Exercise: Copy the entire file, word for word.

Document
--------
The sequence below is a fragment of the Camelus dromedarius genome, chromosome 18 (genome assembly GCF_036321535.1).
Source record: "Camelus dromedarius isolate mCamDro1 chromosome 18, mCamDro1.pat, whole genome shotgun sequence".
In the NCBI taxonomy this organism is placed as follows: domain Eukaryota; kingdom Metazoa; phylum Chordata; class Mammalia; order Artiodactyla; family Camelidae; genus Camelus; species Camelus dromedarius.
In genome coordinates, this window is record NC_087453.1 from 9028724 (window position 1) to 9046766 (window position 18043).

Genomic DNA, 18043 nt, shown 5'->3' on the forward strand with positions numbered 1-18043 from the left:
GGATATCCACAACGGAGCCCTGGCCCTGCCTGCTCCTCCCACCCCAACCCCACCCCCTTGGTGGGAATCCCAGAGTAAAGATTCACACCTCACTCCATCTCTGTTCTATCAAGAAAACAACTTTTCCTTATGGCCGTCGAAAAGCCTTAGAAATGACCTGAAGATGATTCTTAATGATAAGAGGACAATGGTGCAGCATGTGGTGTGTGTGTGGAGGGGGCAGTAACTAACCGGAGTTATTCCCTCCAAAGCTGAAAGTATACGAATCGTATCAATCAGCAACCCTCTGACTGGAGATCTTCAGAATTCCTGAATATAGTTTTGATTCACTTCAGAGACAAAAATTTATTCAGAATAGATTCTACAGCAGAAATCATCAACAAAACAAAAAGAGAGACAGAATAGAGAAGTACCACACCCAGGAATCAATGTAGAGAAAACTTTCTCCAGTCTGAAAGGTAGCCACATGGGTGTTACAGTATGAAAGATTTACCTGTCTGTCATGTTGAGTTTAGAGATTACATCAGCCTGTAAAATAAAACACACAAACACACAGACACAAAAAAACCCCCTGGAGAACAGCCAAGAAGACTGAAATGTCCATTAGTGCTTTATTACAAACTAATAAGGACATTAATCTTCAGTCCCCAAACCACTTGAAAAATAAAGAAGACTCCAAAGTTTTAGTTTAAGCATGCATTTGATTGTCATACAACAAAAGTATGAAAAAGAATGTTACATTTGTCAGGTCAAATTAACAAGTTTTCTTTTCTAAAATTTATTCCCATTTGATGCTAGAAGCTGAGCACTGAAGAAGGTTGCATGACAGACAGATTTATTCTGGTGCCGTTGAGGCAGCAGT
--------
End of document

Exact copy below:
The sequence below is a fragment of the Camelus dromedarius genome, chromosome 18 (genome assembly GCF_036321535.1).
Source record: "Camelus dromedarius isolate mCamDro1 chromosome 18, mCamDro1.pat, whole genome shotgun sequence".
In the NCBI taxonomy this organism is placed as follows: domain Eukaryota; kingdom Metazoa; phylum Chordata; class Mammalia; order Artiodactyla; family Camelidae; genus Camelus; species Camelus dromedarius.
In genome coordinates, this window is record NC_087453.1 from 9028724 (window position 1) to 9046766 (window position 18043).

Genomic DNA, 18043 nt, shown 5'->3' on the forward strand with positions numbered 1-18043 from the left:
GGATATCCACAACGGAGCCCTGGCCCTGCCTGCTCCTCCCACCCCAACCCCACCCCCTTGGTGGGAATCCCAGAGTAAAGATTCACACCTCACTCCATCTCTGTTCTATCAAGAAAACAACTTTTCCTTATGGCCGTCGAAAAGCCTTAGAAATGACCTGAAGATGATTCTTAATGATAAGAGGACAATGGTGCAGCATGTGGTGTGTGTGTGGAGGGGGCAGTAACTAACCGGAGTTATTCCCTCCAAAGCTGAAAGTATACGAATCGTATCAATCAGCAACCCTCTGACTGGAGATCTTCAGAATTCCTGAATATAGTTTTGATTCACTTCAGAGACAAAAATTTATTCAGAATAGATTCTACAGCAGAAATCATCAACAAAACAAAAAGAGAGACAGAATAGAGAAGTACCACACCCAGGAATCAATGTAGAGAAAACTTTCTCCAGTCTGAAAGGTAGCCACATGGGTGTTACAGTATGAAAGATTTACCTGTCTGTCATGTTGAGTTTAGAGATTACATCAGCCTGTAAAATAAAACACACAAACACACAGACACAAAAAAACCCCCTGGAGAACAGCCAAGAAGACTGAAATGTCCATTAGTGCTTTATTACAAACTAATAAGGACATTAATCTTCAGTCCCCAAACCACTTGAAAAATAAAGAAGACTCCAAAGTTTTAGTTTAAGCATGCATTTGATTGTCATACAACAAAAGTATGAAAAAGAATGTTACATTTGTCAGGTCAAATTAACAAGTTTTCTTTTCTAAAATTTATTCCCATTTGATGCTAGAAGCTGAGCACTGAAGAAGGTTGCATGACAGACAGATTTATTCTGGTGCCGTTGAGGCAGCAGT